New Israel Fund Approves Funding Totaling $1 Million for 1986
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New Israel Fund Approves Funding Totaling $1 Million for 1986

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The Board of Directors of the New Israel Fund (NIF), at their biannual meeting in Jerusalem, approved grants for 25 organizations involved in improving social change in Israel, including the establishment of the country’s first Legal Defense Center, it was announced here by Jonathan Jacoby, NIF executive director.

“The 25 organizations chosen to receive more than $250,000 bringing our total 1986 distribution of funds to nearly $1 million, represents our commitment to the future of Israel,” Jacoby said. “The Israel Legal Defense Center, which will operate under the auspices of the Israel Association for Civil Rights, is a ground breaking step towards establishing respect for litigation as a nonpartisan tool for promoting civil rights.”

The Israel Legal Defense Center is a partial outgrowth of the Israel-U.S. Civil Liberties Law Program. The Law Program, initiated two years ago by NIF, brings Israeli lawyers to The American University in Washington, D.C. for a Master’s Degree in the field of civil liberties. This year’s Fellows, Avigdor Feldman and Netta Goldman, will return to Israel shortly to work in the Israel Legal Defense Center and the Association for Civil Rights in Israel.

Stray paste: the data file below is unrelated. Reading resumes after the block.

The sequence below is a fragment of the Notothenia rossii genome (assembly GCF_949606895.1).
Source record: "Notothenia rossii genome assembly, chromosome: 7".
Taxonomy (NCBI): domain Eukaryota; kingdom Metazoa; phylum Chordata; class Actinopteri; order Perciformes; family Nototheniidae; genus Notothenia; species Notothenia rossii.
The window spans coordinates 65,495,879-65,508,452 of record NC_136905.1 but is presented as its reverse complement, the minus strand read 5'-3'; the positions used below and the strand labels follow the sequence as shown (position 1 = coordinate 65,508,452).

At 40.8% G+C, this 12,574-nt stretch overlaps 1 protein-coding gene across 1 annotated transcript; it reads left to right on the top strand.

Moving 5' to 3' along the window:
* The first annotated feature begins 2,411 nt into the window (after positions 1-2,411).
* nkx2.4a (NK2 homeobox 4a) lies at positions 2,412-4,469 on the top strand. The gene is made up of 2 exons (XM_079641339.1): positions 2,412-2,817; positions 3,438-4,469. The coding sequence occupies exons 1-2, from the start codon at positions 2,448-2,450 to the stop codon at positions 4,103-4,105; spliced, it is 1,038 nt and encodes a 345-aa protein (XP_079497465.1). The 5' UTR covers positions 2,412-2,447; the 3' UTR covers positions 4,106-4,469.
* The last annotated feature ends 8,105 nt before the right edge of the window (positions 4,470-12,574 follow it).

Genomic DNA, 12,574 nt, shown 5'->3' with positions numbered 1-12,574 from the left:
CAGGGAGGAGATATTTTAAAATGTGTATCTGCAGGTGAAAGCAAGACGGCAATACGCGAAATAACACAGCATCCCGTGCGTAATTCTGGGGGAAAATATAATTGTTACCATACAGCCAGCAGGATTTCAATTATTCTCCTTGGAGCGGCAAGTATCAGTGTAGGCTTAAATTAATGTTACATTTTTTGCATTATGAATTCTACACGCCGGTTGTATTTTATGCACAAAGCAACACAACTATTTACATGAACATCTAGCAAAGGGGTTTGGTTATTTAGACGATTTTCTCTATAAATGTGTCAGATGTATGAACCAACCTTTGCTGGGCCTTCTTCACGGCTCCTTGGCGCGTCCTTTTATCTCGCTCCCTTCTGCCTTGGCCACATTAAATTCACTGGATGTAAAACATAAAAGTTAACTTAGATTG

The idea for an Israel Legal Defense Center also emerged from a task force of Israelis who were appointed by the NIF to recommend ways in which Israel’s democracy can be further strengthened, Jacoby said. As part of their deliberations, task force members held consultations with North American citizens’ action specialists in New York and Washington.


This comprehensive approach to social change is in keeping with NIF’s style of grantmaking, he said. For example, among the 25 grantees were the Association for the Prevention of Domestic Violence, which is the first Israeli organization confronting domestic violence by working with men who batter their wives.

Recently, a follow-up study of what happens to women after they leave the Battered Women’s Shelters, supported by NIF, was published in Hebrew and English. Last year, an American psychologist specializing in working with husbands who batter, conducted workshops under NIF auspices.

“Not one of our grantees, working in isolation, can single-handedly determine the ‘battle for the soul of Israel’,” said NIF president, David Arnow. “But taken as a whole, these groups are the best hope for helping Israel fulfill its founding ideals of justice and equality.” NIF’s uniqueness, he emphasized, “is in supporting the whole range of programs working to realize these goals.”

Almost half of the organizations receiving grants were previous beneficiaries of NIF. These included the Association for Civil Rights in Israel, ELI – the Association for Protection of the Child, the religious pluralism advocate, Chemdat, the Rape Crisis Center of Haifa, and Shutafut (Partnership), which promotes Jewish-Arab cooperation in the northern regions of Israel.

The NIF describes itself as a partnership of Israelis and North American Jews dedicated to social justice and the democratic process in Israel.

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